Friday, October 29, 2010


You will find this section on Pages 21 & 22 of your Bills of Exchange Act 1909. Costs about $10-15 @ Information Victoria 505 Little Collins St.

Can you see the benefit in this section for dealing with presentments?

51 Excuses for delay or non-presentment for payment

  1. Delay in making presentment for payment is excused when the delay is caused by circumstances beyond the control of the holder, and not imputable to his default, misconduct, or negligence. When the cause of delay ceases to operate, presentment must be made with reasonable diligence.

  2. Presentment for payment is dispensed with:

    (a)where, after the exercise of reasonable diligence, presentment, as required by this Act, cannot be effected:

    (b)where the drawee is a fictitious person:

    Who is the bill addressed to, whether it's an infringement notice, or, a telephone bill, credit card bill, or the like? Is your name in ALL CAPS a real or fictional person?

    (c)as regards the drawer, where the drawee or acceptor is not bound, as between himself and the drawer, to accept or pay the bill, and the drawer has no reason to believe that the bill would be paid if presented:

    (d)as regards an indorser, where the bill was accepted or made for the accommodation of that indorser, and he has no reason to expect that the bill would be paid if presented:

    (e) by waiver of presentment, express or implied.


We will start with the Bills of Exchange Act 1909 Part 1-Preliminary 4 Interpretation of terms Page 1

Bill means bill of exchange

The word 'bill of exchange' is not defined in this section, and, as far as I am aware, within this piece of legislation, so we'll consult Butterworths Law Dictionary for further advice.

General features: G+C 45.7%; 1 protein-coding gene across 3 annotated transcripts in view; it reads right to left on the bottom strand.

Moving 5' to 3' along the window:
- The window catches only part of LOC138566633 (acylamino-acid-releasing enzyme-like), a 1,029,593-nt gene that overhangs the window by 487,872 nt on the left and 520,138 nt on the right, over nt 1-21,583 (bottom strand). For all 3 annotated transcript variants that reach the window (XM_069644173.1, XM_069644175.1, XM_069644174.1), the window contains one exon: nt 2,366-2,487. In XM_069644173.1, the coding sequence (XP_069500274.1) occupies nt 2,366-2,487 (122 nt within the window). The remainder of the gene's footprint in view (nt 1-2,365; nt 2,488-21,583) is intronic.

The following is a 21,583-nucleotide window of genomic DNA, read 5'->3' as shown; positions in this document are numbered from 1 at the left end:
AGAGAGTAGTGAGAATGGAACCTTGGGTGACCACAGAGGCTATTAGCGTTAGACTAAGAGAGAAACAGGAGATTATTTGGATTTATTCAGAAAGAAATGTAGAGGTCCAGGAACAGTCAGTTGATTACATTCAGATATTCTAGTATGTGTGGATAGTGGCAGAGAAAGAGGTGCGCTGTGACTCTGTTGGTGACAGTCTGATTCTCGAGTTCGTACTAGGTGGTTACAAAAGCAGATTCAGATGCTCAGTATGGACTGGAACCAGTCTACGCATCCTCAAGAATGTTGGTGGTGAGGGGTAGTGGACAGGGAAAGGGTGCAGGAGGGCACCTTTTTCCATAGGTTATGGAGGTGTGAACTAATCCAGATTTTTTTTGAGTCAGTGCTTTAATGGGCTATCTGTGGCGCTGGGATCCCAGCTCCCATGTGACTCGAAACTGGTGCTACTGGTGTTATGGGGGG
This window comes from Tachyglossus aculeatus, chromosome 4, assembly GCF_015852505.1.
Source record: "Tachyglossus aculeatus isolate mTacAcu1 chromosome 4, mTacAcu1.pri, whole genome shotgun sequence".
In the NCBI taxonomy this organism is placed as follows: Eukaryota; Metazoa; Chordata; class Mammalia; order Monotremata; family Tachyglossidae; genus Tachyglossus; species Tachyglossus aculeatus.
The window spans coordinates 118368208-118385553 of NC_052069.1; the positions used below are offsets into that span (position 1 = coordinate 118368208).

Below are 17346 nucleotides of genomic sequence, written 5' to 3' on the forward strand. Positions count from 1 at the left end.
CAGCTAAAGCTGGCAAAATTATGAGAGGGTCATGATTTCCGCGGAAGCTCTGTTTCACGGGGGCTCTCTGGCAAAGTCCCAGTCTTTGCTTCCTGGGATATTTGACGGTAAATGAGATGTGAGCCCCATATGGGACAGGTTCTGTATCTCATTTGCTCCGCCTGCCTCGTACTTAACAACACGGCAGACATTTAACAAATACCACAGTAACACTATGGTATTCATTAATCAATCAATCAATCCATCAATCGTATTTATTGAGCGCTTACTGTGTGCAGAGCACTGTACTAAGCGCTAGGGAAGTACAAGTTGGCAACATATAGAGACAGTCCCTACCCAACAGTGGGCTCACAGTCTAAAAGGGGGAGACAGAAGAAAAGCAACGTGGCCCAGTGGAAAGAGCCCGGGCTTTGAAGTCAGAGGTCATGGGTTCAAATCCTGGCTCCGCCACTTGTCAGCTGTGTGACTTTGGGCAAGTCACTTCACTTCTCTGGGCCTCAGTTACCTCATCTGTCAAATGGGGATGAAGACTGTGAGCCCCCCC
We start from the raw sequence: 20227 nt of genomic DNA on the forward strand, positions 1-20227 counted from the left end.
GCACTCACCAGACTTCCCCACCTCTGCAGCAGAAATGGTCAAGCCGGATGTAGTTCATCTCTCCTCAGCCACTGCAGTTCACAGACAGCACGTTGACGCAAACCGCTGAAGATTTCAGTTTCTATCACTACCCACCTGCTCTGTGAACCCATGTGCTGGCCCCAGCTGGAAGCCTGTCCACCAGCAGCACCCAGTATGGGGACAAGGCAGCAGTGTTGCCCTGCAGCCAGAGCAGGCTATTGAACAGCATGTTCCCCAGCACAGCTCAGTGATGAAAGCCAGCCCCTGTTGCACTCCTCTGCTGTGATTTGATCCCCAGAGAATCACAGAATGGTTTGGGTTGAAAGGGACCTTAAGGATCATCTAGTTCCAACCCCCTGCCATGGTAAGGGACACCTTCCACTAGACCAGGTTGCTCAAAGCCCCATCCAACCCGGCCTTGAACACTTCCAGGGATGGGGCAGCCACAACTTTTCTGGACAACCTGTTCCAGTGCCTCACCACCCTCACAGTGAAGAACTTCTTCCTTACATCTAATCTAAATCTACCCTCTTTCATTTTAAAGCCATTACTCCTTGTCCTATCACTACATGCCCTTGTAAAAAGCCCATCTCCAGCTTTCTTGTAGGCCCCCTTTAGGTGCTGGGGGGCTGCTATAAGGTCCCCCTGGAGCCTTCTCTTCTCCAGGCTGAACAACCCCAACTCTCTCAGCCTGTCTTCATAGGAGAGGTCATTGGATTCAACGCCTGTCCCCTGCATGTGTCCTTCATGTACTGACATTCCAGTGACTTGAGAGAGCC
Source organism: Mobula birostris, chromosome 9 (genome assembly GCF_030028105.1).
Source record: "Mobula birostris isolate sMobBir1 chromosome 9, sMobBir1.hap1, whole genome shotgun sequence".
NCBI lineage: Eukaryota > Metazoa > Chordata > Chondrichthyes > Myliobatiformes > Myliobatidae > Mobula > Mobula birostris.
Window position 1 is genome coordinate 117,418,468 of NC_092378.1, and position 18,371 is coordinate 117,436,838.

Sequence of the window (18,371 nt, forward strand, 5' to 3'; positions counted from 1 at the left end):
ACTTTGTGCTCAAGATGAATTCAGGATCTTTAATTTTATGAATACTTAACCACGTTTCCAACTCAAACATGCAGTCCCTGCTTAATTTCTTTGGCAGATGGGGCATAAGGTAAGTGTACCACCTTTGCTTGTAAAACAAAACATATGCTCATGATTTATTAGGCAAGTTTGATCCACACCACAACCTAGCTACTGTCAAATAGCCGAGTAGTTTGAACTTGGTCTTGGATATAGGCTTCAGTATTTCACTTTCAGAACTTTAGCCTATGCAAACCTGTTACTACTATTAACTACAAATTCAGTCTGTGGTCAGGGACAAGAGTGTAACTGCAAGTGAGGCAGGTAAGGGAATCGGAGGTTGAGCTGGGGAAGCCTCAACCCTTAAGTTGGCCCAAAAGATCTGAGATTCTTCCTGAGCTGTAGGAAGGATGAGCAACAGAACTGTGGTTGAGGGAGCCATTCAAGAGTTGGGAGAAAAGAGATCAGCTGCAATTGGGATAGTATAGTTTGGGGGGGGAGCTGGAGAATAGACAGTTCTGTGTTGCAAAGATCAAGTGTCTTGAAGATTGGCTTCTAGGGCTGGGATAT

Bill of Exchange An unconditional order in writing addressed by one person (the 'drawer') to another (the 'drawee') signed by a drawer, requiring the drawee to pay on demand, or at a fixed future time, a sum of money to a specified person or to the bearer: (CTH) Bills of Exchange Act 1909 s8; Levine v Bank of Adelaide (1875) 9 SALR 119. A bill of exchange is a negotiable instrument. See also Acceptor; Accommodation Bill; Draft; Negotiable instrument.

Those of you that are keen can look up those further definitions in Butterworths or Blacks. There is also some Case decisions for any interested parties.

Bills of exchange legislation Legislation regulating bills of exchange. The (CTH) Bills of Exchange Act 1909 governed all bills of exchange, cheques, and promissory notes until 1 July 1987. Since then, it covers only bills of exchange and promissory notes: (CTH) Cheques Act 1986. See also Bill of exchange; Chalmers, Sir Mackenzie Dalzell; Cheque; Law Merchant; Promissory Note.

Upon checking Blacks Law Dictionary 9th Edition for further clarification.

Bill of exchange. See DRAFT (1).

draft, n. (17c) 1. An unconditional written order signed by one person (the drawer) directing another person (the drawee or payor) to pay a certain sum of money on demand or at a definite time to a third person (the payee) or to bearer. * A check is the most common example of a draft. -Also termed bill of exchange; letter of exchange. Cf. NOTE (1). [Cases: Banks and Banking<--137, 189; Bills and Notes <--1-27.]


Indorser The person who transfers a negotiable instrument by writing on it, usually by signing its back, and delivering it to the indorsee: for example (CTH) Bills of Exchange Act 1909 s 4. See also Delivery; Dishonour; Indorsee; Negotiable instrument.


Indorser. (18c) A person who transfers a negotiable instrument by indorsement; specif., one who signs a negotiable instrument other than as a maker, drawer, or acceptor.-Also spelled endorser.

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